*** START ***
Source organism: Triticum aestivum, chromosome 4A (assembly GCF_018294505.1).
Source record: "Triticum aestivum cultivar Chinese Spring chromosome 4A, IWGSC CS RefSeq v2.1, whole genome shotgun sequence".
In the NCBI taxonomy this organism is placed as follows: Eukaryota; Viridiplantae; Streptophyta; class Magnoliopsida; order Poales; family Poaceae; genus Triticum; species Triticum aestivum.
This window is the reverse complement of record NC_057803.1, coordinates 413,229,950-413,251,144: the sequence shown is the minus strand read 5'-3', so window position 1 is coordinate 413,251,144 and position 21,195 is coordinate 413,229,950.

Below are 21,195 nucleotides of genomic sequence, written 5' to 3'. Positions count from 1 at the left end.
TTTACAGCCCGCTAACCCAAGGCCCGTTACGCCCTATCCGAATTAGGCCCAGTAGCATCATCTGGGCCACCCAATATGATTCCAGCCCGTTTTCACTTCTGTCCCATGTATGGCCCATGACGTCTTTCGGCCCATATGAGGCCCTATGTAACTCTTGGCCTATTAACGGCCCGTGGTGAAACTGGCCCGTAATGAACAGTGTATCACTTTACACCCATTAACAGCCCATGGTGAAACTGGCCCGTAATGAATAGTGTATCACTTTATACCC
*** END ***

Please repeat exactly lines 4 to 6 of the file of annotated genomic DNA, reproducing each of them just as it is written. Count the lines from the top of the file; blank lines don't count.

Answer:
This window is the reverse complement of record NC_057803.1, coordinates 413,229,950-413,251,144: the sequence shown is the minus strand read 5'-3', so window position 1 is coordinate 413,251,144 and position 21,195 is coordinate 413,229,950.

Below are 21,195 nucleotides of genomic sequence, written 5' to 3'. Positions count from 1 at the left end.
TTTACAGCCCGCTAACCCAAGGCCCGTTACGCCCTATCCGAATTAGGCCCAGTAGCATCATCTGGGCCACCCAATATGATTCCAGCCCGTTTTCACTTCTGTCCCATGTATGGCCCATGACGTCTTTCGGCCCATATGAGGCCCTATGTAACTCTTGGCCTATTAACGGCCCGTGGTGAAACTGGCCCGTAATGAACAGTGTATCACTTTACACCCATTAACAGCCCATGGTGAAACTGGCCCGTAATGAATAGTGTATCACTTTATACCC